ESPE Abstracts (2016) 86 FC13.2

aDivision of Pediatric Endocrinology and Diabetes, Department of Pediatrics and Adolescent Medicine, Ulm University, Ulm, Germany; bMediagnost GmbH, Reutlingen, Germany; cDivision of Pediatric Endocrinology and Diabetes, Department of Pediatrics and Adolescent Medicine, University of Tübingen, Tübingen, Germany; dInstitute of Laboratory Medicine, Clinical Chemistry and Molecular Diagnostics, University of Leipzig, Leipzig, Germany

Background: Recently, patients with severe obesity have been described due to functional leptin deficiency. This new entity is characterized by high immunoreactive levels of circulating leptin (Lep), but a reduced bioactivity of the hormone due to defective receptor binding (N Engl J Med 2015;372:48–54). Since these patients can be successfully treated with human recombinant leptin (metreleptin), a diagnostic tool to detect functional leptin deficiency is needed.

Aim: We hypothesize that the measurement of immunofunctional leptin (bioLEP) by a new analytical approach is appropriate to estimate bioactivity of leptin.

Methods: Microtiterplates were coated with the recombinant extracellular domain of the human leptin receptor. Added serum leptin molecules bound to the immobilized receptor and were detected by a highly specific polyclonal, biotin-conjugated antibody and a streptavidin-peroxidase conjugate.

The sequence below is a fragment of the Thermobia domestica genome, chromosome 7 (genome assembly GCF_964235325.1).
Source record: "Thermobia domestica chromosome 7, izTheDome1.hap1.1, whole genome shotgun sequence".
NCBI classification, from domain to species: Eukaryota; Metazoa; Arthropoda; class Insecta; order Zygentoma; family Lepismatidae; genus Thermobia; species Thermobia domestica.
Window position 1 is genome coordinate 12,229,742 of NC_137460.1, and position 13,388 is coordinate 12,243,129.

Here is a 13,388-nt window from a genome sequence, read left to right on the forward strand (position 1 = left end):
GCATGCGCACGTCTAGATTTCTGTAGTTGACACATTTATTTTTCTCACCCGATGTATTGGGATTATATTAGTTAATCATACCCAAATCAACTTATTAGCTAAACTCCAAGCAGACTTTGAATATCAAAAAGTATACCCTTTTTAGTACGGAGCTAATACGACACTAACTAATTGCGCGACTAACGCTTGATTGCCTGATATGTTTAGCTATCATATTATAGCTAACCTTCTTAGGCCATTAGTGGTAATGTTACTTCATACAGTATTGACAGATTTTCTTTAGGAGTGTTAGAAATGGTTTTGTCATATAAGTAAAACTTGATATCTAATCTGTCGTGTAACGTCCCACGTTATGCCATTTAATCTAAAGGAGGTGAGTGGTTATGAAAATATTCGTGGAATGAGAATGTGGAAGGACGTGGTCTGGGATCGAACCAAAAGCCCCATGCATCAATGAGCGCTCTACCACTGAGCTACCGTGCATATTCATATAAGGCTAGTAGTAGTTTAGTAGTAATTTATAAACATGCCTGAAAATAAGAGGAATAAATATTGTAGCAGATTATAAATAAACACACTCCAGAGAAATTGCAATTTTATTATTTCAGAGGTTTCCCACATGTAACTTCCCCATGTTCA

Results: The analytical range of the bioLEP assay was 1–120 ng/ml with intra and interassay coefficients of variation below 10%. Recovery of leptin international standard (NIBSC 97/594) or metreleptin was 102 and 109%, respectively. Physiological concentrations of soluble leptin receptor up to 100 ng/ml did not interfere with bioLEP measurement. In a clinical cohort (n=444; age: 3–70 years, BMI-SDS: −2.1–5.3) with total Lep levels of 1.0–117.2 ng/ml, mean±SD for the ratio of bioLEP/Lep was 1.07±0.13 (range 0.75 to 1.66). Serum samples of patients with non-functional leptin due to homozygous amino acid exchanges like p.D100Y or p.N103K revealed high Lep levels but non-detectable levels of bioLEP. Upon treatment of these patients with metreleptin, Lep levels decreased while levels of bioLEP increased continuously. Individuals heterozygous for p.D100Y or p.N103K had ratios of bioLEP/Lep of 0.5 (0.42–0.67) making them clearly distinguishable from individuals homozygous for the wild type sequence.

Conclusion: The bioLEP assay is able to detect only those leptin molecules capable of binding to the extracellular domain of the leptin receptor. Accordingly, this assay is a reliable method to identify patients with reduced leptin bioactivity resulting from either homozygous or heterozygous mutations in the LEP gene.

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